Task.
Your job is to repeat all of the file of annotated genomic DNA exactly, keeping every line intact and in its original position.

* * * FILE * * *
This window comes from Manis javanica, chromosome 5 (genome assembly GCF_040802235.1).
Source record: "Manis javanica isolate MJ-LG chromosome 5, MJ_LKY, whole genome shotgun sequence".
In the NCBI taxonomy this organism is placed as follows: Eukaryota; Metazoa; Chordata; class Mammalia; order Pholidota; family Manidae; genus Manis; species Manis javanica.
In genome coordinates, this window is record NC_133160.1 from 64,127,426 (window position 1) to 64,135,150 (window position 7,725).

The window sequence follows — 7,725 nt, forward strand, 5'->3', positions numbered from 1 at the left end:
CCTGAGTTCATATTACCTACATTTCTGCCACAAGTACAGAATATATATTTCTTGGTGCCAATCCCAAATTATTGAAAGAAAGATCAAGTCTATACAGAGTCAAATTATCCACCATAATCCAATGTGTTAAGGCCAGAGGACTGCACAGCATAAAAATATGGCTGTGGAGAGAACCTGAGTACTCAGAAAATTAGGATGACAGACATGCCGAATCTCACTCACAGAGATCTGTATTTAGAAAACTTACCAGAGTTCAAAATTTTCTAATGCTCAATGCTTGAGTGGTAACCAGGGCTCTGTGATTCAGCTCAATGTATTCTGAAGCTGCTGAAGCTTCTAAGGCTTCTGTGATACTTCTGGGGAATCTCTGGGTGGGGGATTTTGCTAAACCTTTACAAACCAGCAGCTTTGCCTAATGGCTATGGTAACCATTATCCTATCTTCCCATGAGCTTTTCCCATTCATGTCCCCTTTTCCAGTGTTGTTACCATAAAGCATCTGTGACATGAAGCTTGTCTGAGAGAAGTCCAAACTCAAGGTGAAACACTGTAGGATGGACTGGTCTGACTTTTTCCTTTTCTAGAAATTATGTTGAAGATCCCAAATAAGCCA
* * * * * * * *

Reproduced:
This window comes from Manis javanica, chromosome 5 (genome assembly GCF_040802235.1).
Source record: "Manis javanica isolate MJ-LG chromosome 5, MJ_LKY, whole genome shotgun sequence".
In the NCBI taxonomy this organism is placed as follows: Eukaryota; Metazoa; Chordata; class Mammalia; order Pholidota; family Manidae; genus Manis; species Manis javanica.
In genome coordinates, this window is record NC_133160.1 from 64,127,426 (window position 1) to 64,135,150 (window position 7,725).

The window sequence follows — 7,725 nt, forward strand, 5'->3', positions numbered from 1 at the left end:
CCTGAGTTCATATTACCTACATTTCTGCCACAAGTACAGAATATATATTTCTTGGTGCCAATCCCAAATTATTGAAAGAAAGATCAAGTCTATACAGAGTCAAATTATCCACCATAATCCAATGTGTTAAGGCCAGAGGACTGCACAGCATAAAAATATGGCTGTGGAGAGAACCTGAGTACTCAGAAAATTAGGATGACAGACATGCCGAATCTCACTCACAGAGATCTGTATTTAGAAAACTTACCAGAGTTCAAAATTTTCTAATGCTCAATGCTTGAGTGGTAACCAGGGCTCTGTGATTCAGCTCAATGTATTCTGAAGCTGCTGAAGCTTCTAAGGCTTCTGTGATACTTCTGGGGAATCTCTGGGTGGGGGATTTTGCTAAACCTTTACAAACCAGCAGCTTTGCCTAATGGCTATGGTAACCATTATCCTATCTTCCCATGAGCTTTTCCCATTCATGTCCCCTTTTCCAGTGTTGTTACCATAAAGCATCTGTGACATGAAGCTTGTCTGAGAGAAGTCCAAACTCAAGGTGAAACACTGTAGGATGGACTGGTCTGACTTTTTCCTTTTCTAGAAATTATGTTGAAGATCCCAAATAAGCCA